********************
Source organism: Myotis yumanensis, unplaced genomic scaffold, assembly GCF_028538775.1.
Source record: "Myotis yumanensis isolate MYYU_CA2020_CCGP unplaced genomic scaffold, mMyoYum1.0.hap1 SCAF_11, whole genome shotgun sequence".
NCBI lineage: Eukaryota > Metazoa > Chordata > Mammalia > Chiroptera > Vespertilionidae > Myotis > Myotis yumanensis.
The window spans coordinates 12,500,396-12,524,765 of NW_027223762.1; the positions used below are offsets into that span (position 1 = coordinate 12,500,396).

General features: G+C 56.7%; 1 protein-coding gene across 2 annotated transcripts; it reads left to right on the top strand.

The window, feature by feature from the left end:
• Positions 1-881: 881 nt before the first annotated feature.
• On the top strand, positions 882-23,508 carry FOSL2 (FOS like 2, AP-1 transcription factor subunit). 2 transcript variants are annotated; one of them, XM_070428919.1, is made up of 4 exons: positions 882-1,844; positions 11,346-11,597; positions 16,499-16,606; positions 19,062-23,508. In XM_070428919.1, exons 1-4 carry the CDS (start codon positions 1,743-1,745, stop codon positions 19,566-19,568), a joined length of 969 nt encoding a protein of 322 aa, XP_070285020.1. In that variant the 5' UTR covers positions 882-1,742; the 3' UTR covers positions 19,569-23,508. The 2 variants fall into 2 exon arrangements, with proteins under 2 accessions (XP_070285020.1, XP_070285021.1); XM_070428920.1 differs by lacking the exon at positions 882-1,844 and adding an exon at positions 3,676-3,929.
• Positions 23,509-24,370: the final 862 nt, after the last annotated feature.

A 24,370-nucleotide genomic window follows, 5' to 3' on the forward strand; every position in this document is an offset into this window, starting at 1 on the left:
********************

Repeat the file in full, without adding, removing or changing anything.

Source organism: Myotis yumanensis, unplaced genomic scaffold, assembly GCF_028538775.1.
Source record: "Myotis yumanensis isolate MYYU_CA2020_CCGP unplaced genomic scaffold, mMyoYum1.0.hap1 SCAF_11, whole genome shotgun sequence".
NCBI lineage: Eukaryota > Metazoa > Chordata > Mammalia > Chiroptera > Vespertilionidae > Myotis > Myotis yumanensis.
The window spans coordinates 12,500,396-12,524,765 of NW_027223762.1; the positions used below are offsets into that span (position 1 = coordinate 12,500,396).

General features: G+C 56.7%; 1 protein-coding gene across 2 annotated transcripts; it reads left to right on the top strand.

The window, feature by feature from the left end:
• Positions 1-881: 881 nt before the first annotated feature.
• On the top strand, positions 882-23,508 carry FOSL2 (FOS like 2, AP-1 transcription factor subunit). 2 transcript variants are annotated; one of them, XM_070428919.1, is made up of 4 exons: positions 882-1,844; positions 11,346-11,597; positions 16,499-16,606; positions 19,062-23,508. In XM_070428919.1, exons 1-4 carry the CDS (start codon positions 1,743-1,745, stop codon positions 19,566-19,568), a joined length of 969 nt encoding a protein of 322 aa, XP_070285020.1. In that variant the 5' UTR covers positions 882-1,742; the 3' UTR covers positions 19,569-23,508. The 2 variants fall into 2 exon arrangements, with proteins under 2 accessions (XP_070285020.1, XP_070285021.1); XM_070428920.1 differs by lacking the exon at positions 882-1,844 and adding an exon at positions 3,676-3,929.
• Positions 23,509-24,370: the final 862 nt, after the last annotated feature.

A 24,370-nucleotide genomic window follows, 5' to 3' on the forward strand; every position in this document is an offset into this window, starting at 1 on the left: